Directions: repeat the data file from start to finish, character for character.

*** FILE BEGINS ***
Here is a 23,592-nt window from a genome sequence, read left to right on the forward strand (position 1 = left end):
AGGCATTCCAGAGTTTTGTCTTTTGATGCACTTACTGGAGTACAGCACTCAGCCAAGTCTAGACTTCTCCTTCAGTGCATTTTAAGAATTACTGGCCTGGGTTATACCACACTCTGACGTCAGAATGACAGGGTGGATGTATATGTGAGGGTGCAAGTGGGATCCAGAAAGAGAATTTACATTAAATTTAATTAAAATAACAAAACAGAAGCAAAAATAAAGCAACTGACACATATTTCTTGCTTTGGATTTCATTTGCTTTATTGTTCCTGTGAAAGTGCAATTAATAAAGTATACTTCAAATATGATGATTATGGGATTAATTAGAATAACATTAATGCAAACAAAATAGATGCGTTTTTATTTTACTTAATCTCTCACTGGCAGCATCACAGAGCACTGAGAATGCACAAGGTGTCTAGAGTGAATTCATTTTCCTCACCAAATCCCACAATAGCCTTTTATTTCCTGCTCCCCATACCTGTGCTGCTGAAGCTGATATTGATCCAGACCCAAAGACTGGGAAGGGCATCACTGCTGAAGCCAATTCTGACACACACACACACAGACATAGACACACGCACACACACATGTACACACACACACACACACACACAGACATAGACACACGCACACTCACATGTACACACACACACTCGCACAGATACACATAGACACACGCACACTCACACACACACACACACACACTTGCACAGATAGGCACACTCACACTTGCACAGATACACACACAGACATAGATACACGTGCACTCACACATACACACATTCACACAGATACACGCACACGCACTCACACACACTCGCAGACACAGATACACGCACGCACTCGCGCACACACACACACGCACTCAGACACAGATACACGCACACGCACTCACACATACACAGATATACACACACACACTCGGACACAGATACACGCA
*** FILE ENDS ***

Here is a 23,592-nt window from a genome sequence, read left to right on the forward strand (position 1 = left end):
AGGCATTCCAGAGTTTTGTCTTTTGATGCACTTACTGGAGTACAGCACTCAGCCAAGTCTAGACTTCTCCTTCAGTGCATTTTAAGAATTACTGGCCTGGGTTATACCACACTCTGACGTCAGAATGACAGGGTGGATGTATATGTGAGGGTGCAAGTGGGATCCAGAAAGAGAATTTACATTAAATTTAATTAAAATAACAAAACAGAAGCAAAAATAAAGCAACTGACACATATTTCTTGCTTTGGATTTCATTTGCTTTATTGTTCCTGTGAAAGTGCAATTAATAAAGTATACTTCAAATATGATGATTATGGGATTAATTAGAATAACATTAATGCAAACAAAATAGATGCGTTTTTATTTTACTTAATCTCTCACTGGCAGCATCACAGAGCACTGAGAATGCACAAGGTGTCTAGAGTGAATTCATTTTCCTCACCAAATCCCACAATAGCCTTTTATTTCCTGCTCCCCATACCTGTGCTGCTGAAGCTGATATTGATCCAGACCCAAAGACTGGGAAGGGCATCACTGCTGAAGCCAATTCTGACACACACACACACAGACATAGACACACGCACACACACATGTACACACACACACACACACACACAGACATAGACACACGCACACTCACATGTACACACACACACTCGCACAGATACACATAGACACACGCACACTCACACACACACACACACACACTTGCACAGATAGGCACACTCACACTTGCACAGATACACACACAGACATAGATACACGTGCACTCACACATACACACATTCACACAGATACACGCACACGCACTCACACACACTCGCAGACACAGATACACGCACGCACTCGCGCACACACACACACGCACTCAGACACAGATACACGCACACGCACTCACACATACACAGATATACACACACACACTCGGACACAGATACACGCA